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Huzzah for Tax Protesters! February 3, 2008

Posted by federalist in Taxation.

Why would a reasonable patriot applaud citizens who avoid paying their “fair share” of taxes?  Because taxes are the fuel that enables government to overstep its constitutional bounds and encroach upon our life and liberty.

I just stumbled upon this report of a remarkable triumph over the IRS last July.  The substance of the case seemed to revolve around the definition of personal wages, and the government’s right to tax those.  The defendant in the case, Tom Cryer, noted to the WorldNetDaily reporter:

The IRS lets Wal-Mart sell a trillion dollars worth of goods, but they can back out their cost of goods [before being taxed.]  The IRS considers, in the case of a Wal-Mart wage earner, 100 percent of what he takes in is profit.

Indeed, one feature of the tax code that has always bothered me is the fact that businesses, investors — even gamblers — can deduct their expenses for producing income, but individuals cannot.  In principle everything that preserves your capacity to work for income — food, shelter, medicine, and even recreation — should be deductible from your wages before taxation.

There are many individuals and groups protesting taxes out there.  WeThePeople is another one on which I found another fascinating report of IRS defeat — in this case by a clever businessman who paid wages in precious coins circulated by the U.S. Mint that carry a face value far lower than the metal’s market value.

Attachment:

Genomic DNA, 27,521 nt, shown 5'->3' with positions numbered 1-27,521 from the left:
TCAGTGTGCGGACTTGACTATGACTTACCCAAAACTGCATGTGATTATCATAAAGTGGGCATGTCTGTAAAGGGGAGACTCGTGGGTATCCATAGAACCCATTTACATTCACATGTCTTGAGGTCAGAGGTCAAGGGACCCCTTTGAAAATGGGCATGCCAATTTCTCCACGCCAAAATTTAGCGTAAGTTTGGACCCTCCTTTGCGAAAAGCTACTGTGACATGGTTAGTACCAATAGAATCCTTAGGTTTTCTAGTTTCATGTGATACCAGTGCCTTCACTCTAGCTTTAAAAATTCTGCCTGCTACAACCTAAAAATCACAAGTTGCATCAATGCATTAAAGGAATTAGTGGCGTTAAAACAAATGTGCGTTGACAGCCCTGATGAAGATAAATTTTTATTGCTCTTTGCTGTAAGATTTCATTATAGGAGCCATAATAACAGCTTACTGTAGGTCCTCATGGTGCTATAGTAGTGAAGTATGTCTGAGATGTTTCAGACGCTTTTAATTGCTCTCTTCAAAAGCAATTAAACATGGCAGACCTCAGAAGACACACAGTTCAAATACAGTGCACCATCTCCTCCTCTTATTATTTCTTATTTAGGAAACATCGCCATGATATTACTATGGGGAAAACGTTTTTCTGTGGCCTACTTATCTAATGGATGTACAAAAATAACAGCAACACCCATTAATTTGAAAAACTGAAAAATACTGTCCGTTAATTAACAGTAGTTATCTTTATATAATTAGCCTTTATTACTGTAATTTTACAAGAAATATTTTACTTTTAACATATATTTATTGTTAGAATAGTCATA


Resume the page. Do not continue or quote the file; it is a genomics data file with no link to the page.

It doesn’t take much research into tax protesters to get the impression that they are all nutjobs.  Or at least that they all have very bad website design skills.  Nevertheless, the fact that a lot of nutjobs advocate similar positions doesn’t necessarily make a position illegitimate.

The IRS has gotten so tired of hearing the same arguments against its authority that it has even compiled an official list of “frivolous arguments,” along with rebuttals and the promise of stiff fines for people who continue to try them.  In the case of Tom Cryer:

He said throughout his battle, he’s offered at every turn to pay taxes if the IRS could show him the authorization, and that never has happened. “The Criminal Investigation Division and Department of Justice both responded only with ‘your position is frivolous.’ I had never stated a position, so how could they know whether it was frivolous?” he said. “Imagine my sending you a bill for $1,000 and when you call me and ask what the bill was for I simply said, ‘that position is frivolous, just write the check and send it in.'”


1. federalist - February 22, 2008

Lysander Spooner articulated my first paragraph as follows:

[E]very man who puts money into the hands of a “government” (so called), puts into its hands a sword which will be used against him, to extort more money from him, and also to keep him in subjection to its arbitrary will. [T]hose who will take his money, without his consent, in the first place, will use it for his further robbery and enslavement, if he presumes to resist their demands in the future.

2. federalist - May 11, 2008

Aaron Russo produced a good documentary, “America: From Freedom to Fascism” on tax protesters, viewable online.

“Freedom Law School” offers a $300k reward for anyone who can undermine the three strongest arguments used by income tax protesters.

Lowell Becraft catalogs anti-tax arguments that have been debunked.

Tax-Honesty.org suggests starting with these links to learn about the movement against income taxation.

3. federalist - August 27, 2009
4. federalist - February 21, 2010

Andrew Stack demonstrates a more extreme method of tax protesting: After decades of civil battles with the IRS he destroyed his house (perhaps to leave fewer assets for them to claim?) and made a kamikaze attack with his small plane on an IRS office. More here.

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